An integer **n** is said to divide another integer **a** when there is an integer **q** such that

**a** = **q*****n**. In other words, nothing remains after the division. For example 2 divides 4. We call **n** the *divisor*, **a** the *dividend*, and **q** the *quotient*. However, 3 does not divide 7 because there is no integer **q** such that 7 = **q***3. The integer 7 contains no more than two 3s and there will be a leftover of 1. This is called the remainder and is denoted by **r**. From this, we have the following equation:

**a** = **q*****n** + **r** where 0 <= |**r**| < |**n**|

Most programming languages provide an operator that computes **r** from **a** and **n**. For example, C/C++ provide the % operator. It is sometimes called the *modulo operator* and sometimes the* remainder operator*. Unfortunately, different languages implement this operator in different ways. In fact, it also depends on the underlying hardware. So it’s critical to fully understand what kind of modulo operator your programming language is providing.

The problem is that **q** and **r** are not unique for all integers **a** and **n**. For example, for **a** = 7 and **n** = 3 we have:

7 = 2*3 + 1

7 = 3*3 – 2

The first one is an example of floored division where **q** = floor(**a**/**n**) and therefore

**r** = **a** – **n** * floor(**a**/**n**). This is the result that people usually expect. But the second one, which uses the ceiling function instead, is also correct. Things get more complicated when **a** or **n** or both are negative integers. For example, for a = -7 and n = 3 we have:

-7 = -2*3 – 1

-7 = -3*3 + 2

Notice that the signs of the quotient and the remainder are not only dependent on the signs of the divisor and the dividend, but also on what kind of division we are performing. Also notice that there are four combinations for the signs of the divisor and dividend.

Three kinds of divisions are most common: *Truncated division*, *floored division*, and *Euclidean division*. Each has different implications on the signs and values of the quotient and the remainder. Let’s discuss them in a bit more depth.

In truncated division, the quotient is computed as trunc(**a**/**n**). So if **a**/**n** is positive (**a** and **n** have the same signs), then it has the same effect as applying the floor function. And if **a**/**n** is negative (**a** and **n** have different signs), then it has the same effect as applying the ceiling function. Truncation actually always rounds towards zero. By checking the four possible signs of the dividend and divisor, we can prove that the sign of the remainder **r** has always the same as the dividend **a**.** **Examples of languages using this implementation are C99, C11, C++11, all versions of C#, and all versions of Java. The operator in this case is called the *remainder operator*.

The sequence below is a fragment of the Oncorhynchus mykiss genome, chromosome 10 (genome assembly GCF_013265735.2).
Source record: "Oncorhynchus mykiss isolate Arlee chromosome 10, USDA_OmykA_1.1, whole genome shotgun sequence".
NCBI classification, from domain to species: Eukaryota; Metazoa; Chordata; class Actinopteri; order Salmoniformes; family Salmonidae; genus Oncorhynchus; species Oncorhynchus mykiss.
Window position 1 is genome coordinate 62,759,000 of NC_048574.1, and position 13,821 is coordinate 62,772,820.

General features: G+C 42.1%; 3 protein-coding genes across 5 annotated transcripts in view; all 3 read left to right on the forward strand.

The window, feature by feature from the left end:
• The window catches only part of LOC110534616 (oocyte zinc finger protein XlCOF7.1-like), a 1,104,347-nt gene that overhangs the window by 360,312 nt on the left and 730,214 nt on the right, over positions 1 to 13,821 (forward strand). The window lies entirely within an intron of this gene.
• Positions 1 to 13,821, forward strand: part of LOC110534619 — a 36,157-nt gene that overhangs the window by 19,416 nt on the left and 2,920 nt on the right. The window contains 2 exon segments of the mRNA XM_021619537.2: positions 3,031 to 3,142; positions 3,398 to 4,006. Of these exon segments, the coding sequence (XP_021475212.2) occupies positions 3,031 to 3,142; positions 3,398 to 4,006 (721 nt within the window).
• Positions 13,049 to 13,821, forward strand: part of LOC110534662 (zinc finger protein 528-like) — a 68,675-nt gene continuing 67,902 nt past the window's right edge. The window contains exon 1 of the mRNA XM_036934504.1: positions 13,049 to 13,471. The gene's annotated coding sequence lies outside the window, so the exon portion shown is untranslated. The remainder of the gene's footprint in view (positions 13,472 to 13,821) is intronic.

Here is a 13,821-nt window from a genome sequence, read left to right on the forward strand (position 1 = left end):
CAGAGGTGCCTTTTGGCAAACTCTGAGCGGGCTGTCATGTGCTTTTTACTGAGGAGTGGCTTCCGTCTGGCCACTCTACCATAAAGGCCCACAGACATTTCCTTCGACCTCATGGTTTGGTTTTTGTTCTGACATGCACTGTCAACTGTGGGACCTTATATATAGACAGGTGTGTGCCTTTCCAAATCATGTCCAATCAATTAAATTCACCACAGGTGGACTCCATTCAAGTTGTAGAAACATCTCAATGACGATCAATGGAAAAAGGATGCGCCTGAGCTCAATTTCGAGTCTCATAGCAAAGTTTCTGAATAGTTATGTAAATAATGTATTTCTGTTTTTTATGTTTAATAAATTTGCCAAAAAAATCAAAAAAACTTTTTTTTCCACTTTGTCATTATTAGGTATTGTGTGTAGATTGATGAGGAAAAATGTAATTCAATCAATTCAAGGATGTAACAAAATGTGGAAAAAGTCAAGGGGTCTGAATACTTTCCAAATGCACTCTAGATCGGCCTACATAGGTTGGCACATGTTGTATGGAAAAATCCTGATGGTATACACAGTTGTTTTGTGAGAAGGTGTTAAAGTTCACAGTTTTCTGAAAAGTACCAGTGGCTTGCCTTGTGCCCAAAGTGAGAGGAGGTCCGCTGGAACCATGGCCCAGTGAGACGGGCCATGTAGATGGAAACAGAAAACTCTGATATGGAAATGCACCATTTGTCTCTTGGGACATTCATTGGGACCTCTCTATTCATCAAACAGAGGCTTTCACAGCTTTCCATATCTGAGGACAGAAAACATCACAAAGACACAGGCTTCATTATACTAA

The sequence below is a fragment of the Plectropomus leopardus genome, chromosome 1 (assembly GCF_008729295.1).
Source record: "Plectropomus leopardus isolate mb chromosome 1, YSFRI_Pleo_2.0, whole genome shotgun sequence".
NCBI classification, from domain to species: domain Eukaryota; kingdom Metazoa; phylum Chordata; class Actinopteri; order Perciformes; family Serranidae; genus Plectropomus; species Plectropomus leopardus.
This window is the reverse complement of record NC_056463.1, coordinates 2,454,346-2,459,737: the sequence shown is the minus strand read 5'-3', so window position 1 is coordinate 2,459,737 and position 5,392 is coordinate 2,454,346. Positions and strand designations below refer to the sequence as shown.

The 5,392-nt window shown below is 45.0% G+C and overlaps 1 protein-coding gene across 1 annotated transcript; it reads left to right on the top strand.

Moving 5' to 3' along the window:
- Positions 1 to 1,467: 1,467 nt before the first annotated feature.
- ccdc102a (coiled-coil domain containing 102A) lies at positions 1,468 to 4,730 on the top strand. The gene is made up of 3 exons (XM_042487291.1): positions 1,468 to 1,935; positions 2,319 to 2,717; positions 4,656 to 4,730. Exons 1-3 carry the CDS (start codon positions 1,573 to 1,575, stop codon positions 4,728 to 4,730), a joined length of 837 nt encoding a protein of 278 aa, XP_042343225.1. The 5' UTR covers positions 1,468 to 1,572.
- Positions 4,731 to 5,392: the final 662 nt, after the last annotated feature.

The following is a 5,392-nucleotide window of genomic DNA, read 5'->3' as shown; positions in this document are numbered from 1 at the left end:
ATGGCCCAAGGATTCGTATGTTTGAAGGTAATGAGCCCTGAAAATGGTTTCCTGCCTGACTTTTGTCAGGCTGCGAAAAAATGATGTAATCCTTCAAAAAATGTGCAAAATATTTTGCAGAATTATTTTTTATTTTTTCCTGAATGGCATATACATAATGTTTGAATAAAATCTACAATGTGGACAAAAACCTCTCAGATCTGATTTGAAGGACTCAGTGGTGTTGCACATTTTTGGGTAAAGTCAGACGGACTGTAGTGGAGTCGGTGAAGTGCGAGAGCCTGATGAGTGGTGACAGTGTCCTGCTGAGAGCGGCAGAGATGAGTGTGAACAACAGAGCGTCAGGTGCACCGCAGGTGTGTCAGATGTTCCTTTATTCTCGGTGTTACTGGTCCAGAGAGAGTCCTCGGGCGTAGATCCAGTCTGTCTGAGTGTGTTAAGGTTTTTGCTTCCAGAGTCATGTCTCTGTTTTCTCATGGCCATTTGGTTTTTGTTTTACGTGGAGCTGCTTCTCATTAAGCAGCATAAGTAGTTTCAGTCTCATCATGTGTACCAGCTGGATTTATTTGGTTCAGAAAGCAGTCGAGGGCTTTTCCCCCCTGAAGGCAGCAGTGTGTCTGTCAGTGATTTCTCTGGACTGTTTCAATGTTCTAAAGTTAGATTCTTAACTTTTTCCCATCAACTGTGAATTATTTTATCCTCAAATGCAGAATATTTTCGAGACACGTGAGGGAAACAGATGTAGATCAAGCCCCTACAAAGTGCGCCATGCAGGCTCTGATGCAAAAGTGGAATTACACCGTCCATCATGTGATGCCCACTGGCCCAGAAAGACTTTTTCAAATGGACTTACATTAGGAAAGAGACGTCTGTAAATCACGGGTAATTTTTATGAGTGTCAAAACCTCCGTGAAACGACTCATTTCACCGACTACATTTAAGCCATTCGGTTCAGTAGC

Now that you know about truncated division, you can easily see why this code, which attempts to determine whether an integer **n** is odd or not, won’t work:

if(n % 2 == 1) { … }

else { …}

If the variable **n** is always nonnegative then the code will work. But if it is negative then the sign of the remainder will be negative and so the condition will not be able to determine whether **n** is odd or not. The simplest way to do this is as follows:

if(n % 2 != 0) { … }

else { …}

Here, we are exploiting the property that every integer is either odd or even. An integer is odd if and only if it’s not even.

In floored division, the quotient is always rounded down. That is, **q** = floor(**a**/**n**) and therefore **r** = **a** – **n** * floor(**a**/**n**). By checking the four possible signs of the dividend and divisor, we can prove that the sign of the remainder **r** has always the same as the divisor **n**. Examples of languages using this implementation are Perl and Python. The operator in this case is called the *modulo operator*.

Many programming languages provide both operators such as Fortran, MATLAB, Prolog, Common Lisp, Haskell, Scheme, and Ruby. On the other hand, some other languages have not specified the kind of operator they are providing as part of their standards and so it depends on the particular implementations. C90 and C++98 are examples of such languages.

In Euclidean division, the remainder is always positive or zero, which is very suitable in mathematical studies since it simplifies definitions and proofs. This is computed by using the following rules:

If **n** > 0 then **q** = floor(**a**/**n**)

If **n** < 0 then **q** = ceiling(**a**/**n**)

In fact, in mathematics, it is common to restrict the divisor to be positive to simplify calculations concerning quotients and remainders. Few programming languages provide this operator.

This discussion does not only apply to integer division, but also to floating-point division. In that case, the quotient is restricted to be an integer and therefore it is possible to have a remainder. For more information, search for “Modulo Operation” in Wikipedia.